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Lay for the Day
6th April


A seasonal song for the time of cherry blossom, from the book of Praises.


17. Of the Morello

I.

We planted when we came,
barely waist high,
a gift
that, leaving
in April, we watch
for the last time completely
swathed in flowers, under a sky
like summer, and that now
overspreads us.

The brown honey-bees
go fumbling into blossom
after blossom, whose work we shan’t see:
the cherries neither so bitter nor black
as we expected, but clear-fleshed,
red and yellow, acid.
The blackbirds got them before us.

So entirely white, so beautiful
and plentiful is its flowering this spring
it’s painful almost to look at, unbearably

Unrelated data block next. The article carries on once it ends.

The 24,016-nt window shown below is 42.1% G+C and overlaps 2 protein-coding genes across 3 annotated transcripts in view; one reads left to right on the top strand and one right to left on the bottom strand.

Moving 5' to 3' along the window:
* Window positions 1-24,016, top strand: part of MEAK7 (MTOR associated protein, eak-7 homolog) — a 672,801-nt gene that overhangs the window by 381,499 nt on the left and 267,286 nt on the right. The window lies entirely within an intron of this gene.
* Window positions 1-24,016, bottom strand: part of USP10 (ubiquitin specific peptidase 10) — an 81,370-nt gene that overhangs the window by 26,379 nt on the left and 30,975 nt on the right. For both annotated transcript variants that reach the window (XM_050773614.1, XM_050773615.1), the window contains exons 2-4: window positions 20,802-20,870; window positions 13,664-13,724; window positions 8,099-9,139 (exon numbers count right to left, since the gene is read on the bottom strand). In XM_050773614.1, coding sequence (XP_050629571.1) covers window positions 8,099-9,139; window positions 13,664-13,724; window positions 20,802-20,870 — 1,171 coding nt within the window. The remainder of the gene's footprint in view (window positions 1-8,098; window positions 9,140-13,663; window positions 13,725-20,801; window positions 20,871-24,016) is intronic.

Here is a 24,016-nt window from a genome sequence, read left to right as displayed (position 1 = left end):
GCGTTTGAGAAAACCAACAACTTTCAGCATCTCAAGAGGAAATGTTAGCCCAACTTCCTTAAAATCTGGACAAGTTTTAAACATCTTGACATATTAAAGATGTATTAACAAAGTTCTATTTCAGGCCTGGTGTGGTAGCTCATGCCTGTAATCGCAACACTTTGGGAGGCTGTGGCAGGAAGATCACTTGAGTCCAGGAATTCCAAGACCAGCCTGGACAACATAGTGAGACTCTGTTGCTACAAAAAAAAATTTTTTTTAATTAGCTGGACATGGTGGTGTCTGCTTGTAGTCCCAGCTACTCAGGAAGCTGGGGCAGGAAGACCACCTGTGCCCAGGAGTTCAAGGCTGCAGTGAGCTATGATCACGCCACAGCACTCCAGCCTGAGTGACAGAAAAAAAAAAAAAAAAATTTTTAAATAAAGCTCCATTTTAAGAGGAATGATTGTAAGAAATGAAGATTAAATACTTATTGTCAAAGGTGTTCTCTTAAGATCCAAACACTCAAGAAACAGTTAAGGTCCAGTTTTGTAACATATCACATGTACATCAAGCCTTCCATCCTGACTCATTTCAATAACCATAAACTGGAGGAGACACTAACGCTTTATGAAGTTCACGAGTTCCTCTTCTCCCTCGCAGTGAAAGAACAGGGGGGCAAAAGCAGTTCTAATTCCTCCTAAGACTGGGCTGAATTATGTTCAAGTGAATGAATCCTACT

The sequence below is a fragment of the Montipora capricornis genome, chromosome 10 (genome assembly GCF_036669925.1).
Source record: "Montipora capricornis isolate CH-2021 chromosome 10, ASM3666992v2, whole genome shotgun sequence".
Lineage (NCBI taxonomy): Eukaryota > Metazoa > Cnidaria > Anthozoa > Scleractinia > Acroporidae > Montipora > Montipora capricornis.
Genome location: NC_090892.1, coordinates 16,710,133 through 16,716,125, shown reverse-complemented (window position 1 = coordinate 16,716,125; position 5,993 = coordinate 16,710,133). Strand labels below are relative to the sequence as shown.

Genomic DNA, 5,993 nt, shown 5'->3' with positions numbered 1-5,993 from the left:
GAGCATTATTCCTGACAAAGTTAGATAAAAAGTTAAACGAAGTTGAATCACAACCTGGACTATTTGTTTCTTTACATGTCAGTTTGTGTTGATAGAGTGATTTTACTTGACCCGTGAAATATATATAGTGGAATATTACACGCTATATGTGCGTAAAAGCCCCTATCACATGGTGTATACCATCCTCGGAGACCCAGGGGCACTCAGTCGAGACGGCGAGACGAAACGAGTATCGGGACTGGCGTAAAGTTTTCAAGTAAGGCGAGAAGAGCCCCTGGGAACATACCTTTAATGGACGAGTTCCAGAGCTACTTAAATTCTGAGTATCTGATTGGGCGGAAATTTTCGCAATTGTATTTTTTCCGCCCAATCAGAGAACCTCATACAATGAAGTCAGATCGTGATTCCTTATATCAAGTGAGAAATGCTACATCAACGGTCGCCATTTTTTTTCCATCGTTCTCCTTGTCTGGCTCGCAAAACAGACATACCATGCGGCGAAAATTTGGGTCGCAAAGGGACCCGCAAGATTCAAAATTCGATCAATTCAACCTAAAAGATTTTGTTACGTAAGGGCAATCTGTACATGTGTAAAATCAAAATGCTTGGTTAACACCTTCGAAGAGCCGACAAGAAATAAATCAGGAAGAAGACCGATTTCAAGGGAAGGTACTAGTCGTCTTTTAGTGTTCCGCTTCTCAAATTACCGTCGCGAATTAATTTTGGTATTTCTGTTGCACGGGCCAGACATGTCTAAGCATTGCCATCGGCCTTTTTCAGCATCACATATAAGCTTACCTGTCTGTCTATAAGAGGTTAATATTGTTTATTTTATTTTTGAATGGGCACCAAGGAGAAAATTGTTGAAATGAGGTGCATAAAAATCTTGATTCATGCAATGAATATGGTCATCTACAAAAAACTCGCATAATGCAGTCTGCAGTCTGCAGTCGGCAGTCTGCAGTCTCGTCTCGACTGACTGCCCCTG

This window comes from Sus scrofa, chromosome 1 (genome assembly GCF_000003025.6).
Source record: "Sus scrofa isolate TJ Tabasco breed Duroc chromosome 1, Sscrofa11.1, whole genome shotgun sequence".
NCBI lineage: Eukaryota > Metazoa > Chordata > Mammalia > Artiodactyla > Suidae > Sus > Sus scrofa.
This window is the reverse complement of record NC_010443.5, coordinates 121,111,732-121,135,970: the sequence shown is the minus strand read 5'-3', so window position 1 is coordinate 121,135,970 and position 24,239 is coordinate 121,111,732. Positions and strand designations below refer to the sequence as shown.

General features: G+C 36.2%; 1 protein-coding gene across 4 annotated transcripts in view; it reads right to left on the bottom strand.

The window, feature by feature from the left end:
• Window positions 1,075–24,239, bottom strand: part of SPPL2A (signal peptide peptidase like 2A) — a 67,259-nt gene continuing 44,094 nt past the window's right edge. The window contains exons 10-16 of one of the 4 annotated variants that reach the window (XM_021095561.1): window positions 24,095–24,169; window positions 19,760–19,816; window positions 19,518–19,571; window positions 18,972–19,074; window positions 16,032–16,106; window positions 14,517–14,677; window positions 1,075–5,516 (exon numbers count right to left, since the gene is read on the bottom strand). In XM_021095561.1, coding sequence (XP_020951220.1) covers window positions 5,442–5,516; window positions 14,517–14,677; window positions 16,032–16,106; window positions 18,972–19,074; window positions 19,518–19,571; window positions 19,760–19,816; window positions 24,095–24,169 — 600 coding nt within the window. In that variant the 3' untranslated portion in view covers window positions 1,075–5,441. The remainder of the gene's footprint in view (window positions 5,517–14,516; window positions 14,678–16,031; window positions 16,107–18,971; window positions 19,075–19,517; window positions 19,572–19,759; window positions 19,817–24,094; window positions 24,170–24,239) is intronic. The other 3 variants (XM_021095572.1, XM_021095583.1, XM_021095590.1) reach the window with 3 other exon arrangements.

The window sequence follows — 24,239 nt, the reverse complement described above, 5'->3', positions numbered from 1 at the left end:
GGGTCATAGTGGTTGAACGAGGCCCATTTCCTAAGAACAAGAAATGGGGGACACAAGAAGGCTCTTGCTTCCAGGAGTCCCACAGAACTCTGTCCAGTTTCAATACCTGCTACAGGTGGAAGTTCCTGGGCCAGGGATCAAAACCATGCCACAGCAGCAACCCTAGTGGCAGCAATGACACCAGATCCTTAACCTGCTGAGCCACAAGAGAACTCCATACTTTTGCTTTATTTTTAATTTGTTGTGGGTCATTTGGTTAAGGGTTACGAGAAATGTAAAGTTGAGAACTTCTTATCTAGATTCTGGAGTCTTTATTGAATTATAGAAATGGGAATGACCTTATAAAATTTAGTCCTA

fragile and temporary. Imploring
every wind that rises to blow

gently on it, letting go, we leave
our wish as a charm upon it, that every
hand that follows on ours may lend itself to tend it.


II.

(July. Still here.
Smearing Vaseline
on bark thatŐs rent and cleft,
over holes that ants frequent,
having poked out first with a stick
portly herds of St Anthony’s pigs
that delve and cluster where the trunk is split.

The thing we most possess is valueless,
shaped to the sunshine ten careful years
up from the shadowed yard. A curse
on property bought and sold
and praises and blessings on all that grows and,
growing, teaches
growth, grows at
our be-
hest and
in the end
we belong to.


John Gibbens
from Collected Poems


The Lay Reader: an archive of the poetic calendar


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